Say No to Drilling Near Dinosaur National Monument (Again!)
Famed conservationist David Bower—who helped save Dinosaur National Monument once before—put it best, “They only have to win once; we have to win every time.”
The Bureau of Land Management is again considering permitting oil and gas exploration on land near the edge of Dinosaur National Monument. This is the last step before actual drilling. The location being considered, not too far from the Green River, is a sensitive wildlife habitat and is in full view from the western side of the park.
“I have visited the proposed oil and gas drill site many times,” said Cody Perry, outreach coordinator for the National Parks Conservation Association. “It’s a sloping mesa a mere 2,000 feet off the western boundary of Dinosaur National Monument. It’s a fragile environment and unmistakable wilderness with wildlife, cultural resources, intense quiet, unconfined, uninterrupted views and solitude.”
A similar, but larger auction of oil and gas leases was proposed in 2017, which we also opposed as it could’ve lead to drilling close to the park boundary. It was eventually halted due to outcry from residents, businesses and even the governor of Utah. As with that project, the new proposal could adversely affect air and water quality, increase noise and light pollution and stick out as an eyesore for visitors who love the pristine wilderness of Dinosaur National Monument.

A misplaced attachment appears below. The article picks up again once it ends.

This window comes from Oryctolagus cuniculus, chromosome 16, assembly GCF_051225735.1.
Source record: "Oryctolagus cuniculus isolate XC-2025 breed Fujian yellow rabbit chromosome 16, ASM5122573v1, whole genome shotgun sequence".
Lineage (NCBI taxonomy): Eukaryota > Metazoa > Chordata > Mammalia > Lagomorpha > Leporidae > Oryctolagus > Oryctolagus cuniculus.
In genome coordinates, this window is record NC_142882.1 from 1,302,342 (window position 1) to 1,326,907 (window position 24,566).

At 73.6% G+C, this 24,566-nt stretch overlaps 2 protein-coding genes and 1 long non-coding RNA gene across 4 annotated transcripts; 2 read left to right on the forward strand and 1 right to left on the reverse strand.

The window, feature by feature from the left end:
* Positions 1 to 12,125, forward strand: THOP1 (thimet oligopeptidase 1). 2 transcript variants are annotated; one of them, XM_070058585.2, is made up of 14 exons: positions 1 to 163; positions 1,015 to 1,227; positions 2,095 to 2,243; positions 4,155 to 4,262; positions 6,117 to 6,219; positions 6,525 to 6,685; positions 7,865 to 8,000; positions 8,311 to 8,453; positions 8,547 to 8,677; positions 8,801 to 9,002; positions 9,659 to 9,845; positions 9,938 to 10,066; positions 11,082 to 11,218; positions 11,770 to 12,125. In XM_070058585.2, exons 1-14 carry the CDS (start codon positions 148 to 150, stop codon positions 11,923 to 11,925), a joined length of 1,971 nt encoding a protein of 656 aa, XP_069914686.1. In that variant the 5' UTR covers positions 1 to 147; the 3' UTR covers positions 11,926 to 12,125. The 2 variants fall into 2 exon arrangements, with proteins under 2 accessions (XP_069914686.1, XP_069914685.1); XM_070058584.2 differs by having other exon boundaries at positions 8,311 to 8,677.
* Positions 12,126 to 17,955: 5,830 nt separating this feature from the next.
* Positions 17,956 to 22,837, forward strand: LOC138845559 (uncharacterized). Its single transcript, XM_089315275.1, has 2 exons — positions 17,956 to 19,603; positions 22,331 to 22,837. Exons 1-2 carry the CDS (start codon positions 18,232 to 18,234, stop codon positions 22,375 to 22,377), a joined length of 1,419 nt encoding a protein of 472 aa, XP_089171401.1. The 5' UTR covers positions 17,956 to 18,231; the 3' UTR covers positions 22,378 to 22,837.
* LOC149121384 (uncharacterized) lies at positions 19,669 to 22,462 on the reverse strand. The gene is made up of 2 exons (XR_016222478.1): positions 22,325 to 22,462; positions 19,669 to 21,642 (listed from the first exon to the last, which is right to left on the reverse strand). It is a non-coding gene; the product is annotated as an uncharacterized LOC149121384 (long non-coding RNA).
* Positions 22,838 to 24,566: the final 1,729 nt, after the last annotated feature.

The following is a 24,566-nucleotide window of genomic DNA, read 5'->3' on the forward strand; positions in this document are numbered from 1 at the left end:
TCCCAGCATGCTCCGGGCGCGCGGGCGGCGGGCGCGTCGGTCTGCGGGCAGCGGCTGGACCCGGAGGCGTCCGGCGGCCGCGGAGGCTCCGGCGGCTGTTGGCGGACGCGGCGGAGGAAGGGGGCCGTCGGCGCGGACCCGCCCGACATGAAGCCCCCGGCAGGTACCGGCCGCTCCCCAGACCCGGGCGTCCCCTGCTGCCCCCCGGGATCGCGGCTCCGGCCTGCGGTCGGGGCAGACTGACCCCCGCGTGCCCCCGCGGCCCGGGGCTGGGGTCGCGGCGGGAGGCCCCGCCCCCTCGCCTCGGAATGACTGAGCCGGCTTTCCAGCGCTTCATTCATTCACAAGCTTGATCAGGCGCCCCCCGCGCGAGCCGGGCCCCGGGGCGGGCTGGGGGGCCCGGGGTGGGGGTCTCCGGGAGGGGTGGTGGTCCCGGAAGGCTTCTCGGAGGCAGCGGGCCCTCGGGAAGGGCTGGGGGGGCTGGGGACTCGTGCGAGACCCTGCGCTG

“The project would not only have a visual impact for visitors, it would contribute to the area’s already high levels of air pollution,” said Steve Markle, vice president of sales and marketing for OARS. “Anyone who has spent time in the Basin in the winter can tell you that poor air quality is a real issue.”
Critics also worry that blasting for a road to the drilling site may damage the area’s famous paleontological resources. The site is less than a mile from Carnegie Fossil Quarry, which is widely regarded as one of the world’s most incredible fossil sites. The spectacular fossilized dinosaur skeletons found at the quarry led Woodrow Wilson to protect the area as a national monument in 1915.
“The BLM itself has recognized this area as Lands with Wilderness characteristics and attached no surface disturbance restrictions to the lease years ago,” Perry said. “To reverse that is senseless. I can’t imagine a worse place to drill.”
BLM is currently accepting public comments on the proposal. If you’d like to see the area around Dinosaur National Monument protected, comments can be submitted here (hit the green “Participate Now” button).
As we’ve seen with past projects, every voice counts. We sincerely hope BLM will withdraw this drilling proposal and choose to protect one of our favorite wilderness areas.
Photo: Proposed area for Dinosaur National Monument drilling – Cody Perry
Editor’s note: An earlier version of this article was written by Cari Morgan first appeared on the blog in July 2017 and has since been updated.